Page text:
Friday, September 6, 2013

School closings spread to Yucatán, but Peña Nieto says "there's no turning back"

Strikers plan to march along Paseo de Montejo tomorrow

Sept. 12 - Yucatán teachers fold, return to classes
Sept. 11 - National labor strike fizzles in Guadalajara

Mérida,Yucatán -
Mexico's three week old school teacher strike has spread to the Yucatán peninsula, where one union has shut down dozens of schools idling at least 50,000 students, and another will march down the city's famed Paseo de Montejo Saturday.

The powerful Coordinadora Nacional de Trabajadores de la Educación (CNTE), which has forced the closing of most primary and secondary schools in the states of Oaxaca and Chiapas, claims that its members have darkened classrooms in 326 schools in Yucatán until further notice. The state board of education said yesterday that the actual number is perhaps half that. About 1,000 CNTE loyalists demonstrated outside the municipal palace on Thursday.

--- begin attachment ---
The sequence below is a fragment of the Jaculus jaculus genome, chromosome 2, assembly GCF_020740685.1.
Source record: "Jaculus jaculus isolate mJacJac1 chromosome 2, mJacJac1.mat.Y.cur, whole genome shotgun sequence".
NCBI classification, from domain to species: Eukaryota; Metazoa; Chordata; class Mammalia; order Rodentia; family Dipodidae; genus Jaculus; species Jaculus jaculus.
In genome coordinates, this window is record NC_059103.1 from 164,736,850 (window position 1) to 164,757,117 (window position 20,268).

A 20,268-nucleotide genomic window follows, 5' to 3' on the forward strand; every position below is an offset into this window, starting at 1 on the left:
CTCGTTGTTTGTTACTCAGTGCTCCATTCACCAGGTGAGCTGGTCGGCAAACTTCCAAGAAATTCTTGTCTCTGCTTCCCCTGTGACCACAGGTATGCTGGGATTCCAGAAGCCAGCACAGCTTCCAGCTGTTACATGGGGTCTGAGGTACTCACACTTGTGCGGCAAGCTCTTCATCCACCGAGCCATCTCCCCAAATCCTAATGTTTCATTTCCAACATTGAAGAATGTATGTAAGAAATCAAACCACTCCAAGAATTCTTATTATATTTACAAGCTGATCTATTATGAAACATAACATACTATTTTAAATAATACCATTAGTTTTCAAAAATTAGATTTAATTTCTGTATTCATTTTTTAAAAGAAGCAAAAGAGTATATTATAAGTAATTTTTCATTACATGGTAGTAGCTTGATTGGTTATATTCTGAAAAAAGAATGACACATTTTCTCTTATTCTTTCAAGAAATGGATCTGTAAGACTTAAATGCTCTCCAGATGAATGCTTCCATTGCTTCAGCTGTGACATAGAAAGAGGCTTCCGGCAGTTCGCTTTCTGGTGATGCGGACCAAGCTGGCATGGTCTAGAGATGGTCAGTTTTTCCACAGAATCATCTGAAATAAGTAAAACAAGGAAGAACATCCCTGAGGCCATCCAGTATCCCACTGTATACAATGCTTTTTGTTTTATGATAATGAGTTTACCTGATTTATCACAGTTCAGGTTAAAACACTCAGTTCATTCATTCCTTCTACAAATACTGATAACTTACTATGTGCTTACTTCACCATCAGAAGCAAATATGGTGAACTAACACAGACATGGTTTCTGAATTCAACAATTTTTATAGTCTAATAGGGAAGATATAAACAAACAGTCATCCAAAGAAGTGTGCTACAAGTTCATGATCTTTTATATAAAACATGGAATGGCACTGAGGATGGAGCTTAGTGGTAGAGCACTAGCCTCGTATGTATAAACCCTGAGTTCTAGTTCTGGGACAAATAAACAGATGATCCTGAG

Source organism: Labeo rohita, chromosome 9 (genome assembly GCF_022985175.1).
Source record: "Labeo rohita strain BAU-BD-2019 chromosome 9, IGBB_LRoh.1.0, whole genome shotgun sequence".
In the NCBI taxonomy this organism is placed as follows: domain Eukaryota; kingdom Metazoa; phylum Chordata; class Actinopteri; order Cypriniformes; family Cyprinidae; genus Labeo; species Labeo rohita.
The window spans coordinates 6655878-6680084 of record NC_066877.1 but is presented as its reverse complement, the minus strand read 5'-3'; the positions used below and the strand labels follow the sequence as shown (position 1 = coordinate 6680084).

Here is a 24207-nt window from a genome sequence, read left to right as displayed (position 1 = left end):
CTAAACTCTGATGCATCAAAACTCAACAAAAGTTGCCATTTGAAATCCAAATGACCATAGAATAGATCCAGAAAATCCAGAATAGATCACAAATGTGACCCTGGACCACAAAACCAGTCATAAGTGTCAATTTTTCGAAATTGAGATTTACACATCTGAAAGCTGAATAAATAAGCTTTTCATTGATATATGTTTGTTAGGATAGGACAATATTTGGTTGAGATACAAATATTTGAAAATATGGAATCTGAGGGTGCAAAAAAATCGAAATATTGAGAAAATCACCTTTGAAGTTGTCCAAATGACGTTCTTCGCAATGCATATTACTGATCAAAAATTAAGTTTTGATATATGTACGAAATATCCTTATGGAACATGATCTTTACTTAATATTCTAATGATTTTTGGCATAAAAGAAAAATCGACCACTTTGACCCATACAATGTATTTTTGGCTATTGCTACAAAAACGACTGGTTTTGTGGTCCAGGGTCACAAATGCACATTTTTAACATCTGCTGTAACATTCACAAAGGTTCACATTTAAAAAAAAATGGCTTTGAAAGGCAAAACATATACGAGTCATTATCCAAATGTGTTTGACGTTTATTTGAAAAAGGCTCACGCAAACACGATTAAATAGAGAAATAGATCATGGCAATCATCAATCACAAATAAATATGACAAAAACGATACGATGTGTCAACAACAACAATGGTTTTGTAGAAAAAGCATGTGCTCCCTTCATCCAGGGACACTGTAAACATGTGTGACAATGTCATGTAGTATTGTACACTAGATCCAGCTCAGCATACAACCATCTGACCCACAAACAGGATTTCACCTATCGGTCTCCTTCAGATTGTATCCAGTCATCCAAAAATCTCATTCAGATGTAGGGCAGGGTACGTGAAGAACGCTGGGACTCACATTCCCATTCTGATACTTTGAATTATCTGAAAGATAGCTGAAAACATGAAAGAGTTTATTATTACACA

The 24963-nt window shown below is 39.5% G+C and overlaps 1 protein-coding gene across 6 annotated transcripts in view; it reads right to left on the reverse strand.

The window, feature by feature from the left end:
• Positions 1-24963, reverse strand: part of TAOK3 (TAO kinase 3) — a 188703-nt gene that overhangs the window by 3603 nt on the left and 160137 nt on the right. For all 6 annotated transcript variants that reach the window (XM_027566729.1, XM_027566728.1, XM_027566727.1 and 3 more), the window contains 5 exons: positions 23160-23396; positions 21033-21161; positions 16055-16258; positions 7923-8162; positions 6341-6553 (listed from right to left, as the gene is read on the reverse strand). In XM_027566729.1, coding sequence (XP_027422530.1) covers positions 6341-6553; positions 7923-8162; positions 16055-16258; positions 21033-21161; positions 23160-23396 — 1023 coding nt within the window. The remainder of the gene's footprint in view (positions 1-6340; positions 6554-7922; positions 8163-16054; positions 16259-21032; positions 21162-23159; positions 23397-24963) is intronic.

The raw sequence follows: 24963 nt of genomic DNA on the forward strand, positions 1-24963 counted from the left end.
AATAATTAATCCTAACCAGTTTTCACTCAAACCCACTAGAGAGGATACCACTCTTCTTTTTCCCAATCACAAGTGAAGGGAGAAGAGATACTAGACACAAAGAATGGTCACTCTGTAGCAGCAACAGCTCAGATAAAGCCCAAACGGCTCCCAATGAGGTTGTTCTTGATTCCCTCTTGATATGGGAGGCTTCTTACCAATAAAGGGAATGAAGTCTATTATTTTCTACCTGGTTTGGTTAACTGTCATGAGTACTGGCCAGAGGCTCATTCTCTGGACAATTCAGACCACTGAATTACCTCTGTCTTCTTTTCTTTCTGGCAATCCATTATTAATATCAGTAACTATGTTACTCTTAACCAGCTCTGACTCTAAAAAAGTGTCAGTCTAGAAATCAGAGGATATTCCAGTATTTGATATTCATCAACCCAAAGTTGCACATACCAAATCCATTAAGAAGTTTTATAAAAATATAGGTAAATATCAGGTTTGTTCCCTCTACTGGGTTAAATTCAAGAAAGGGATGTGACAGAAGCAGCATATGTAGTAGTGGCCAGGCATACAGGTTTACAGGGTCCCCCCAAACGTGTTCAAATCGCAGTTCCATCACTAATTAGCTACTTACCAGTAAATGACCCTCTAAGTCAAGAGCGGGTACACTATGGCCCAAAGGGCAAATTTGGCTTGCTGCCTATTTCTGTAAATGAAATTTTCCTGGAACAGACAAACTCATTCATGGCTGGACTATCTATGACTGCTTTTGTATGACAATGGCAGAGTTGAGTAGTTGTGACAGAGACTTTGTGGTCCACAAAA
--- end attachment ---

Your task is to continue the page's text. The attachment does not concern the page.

The state of Yucatán has 2,345 primary and secondary schools. On Wednesday the Milenio news service reported that only 86 were closed, most of them in the eastern part of the state and not in Mérida. Work stoppages began in Valladolid, according to the network, but they have spread.

Another national union which has reacted quite differently to educational reform issues also plans to demonstrate along the White City's most prestigious boulevard tomorrow. Local 57 of the Sindicato Nacional de Trabajadores de la Educación (SNTE) is not opposed in principle to the reforms, which mandate teacher evaluations to be administered by a federal agency. But its members allege that procedures for testing educators remain unclear and poorly defined.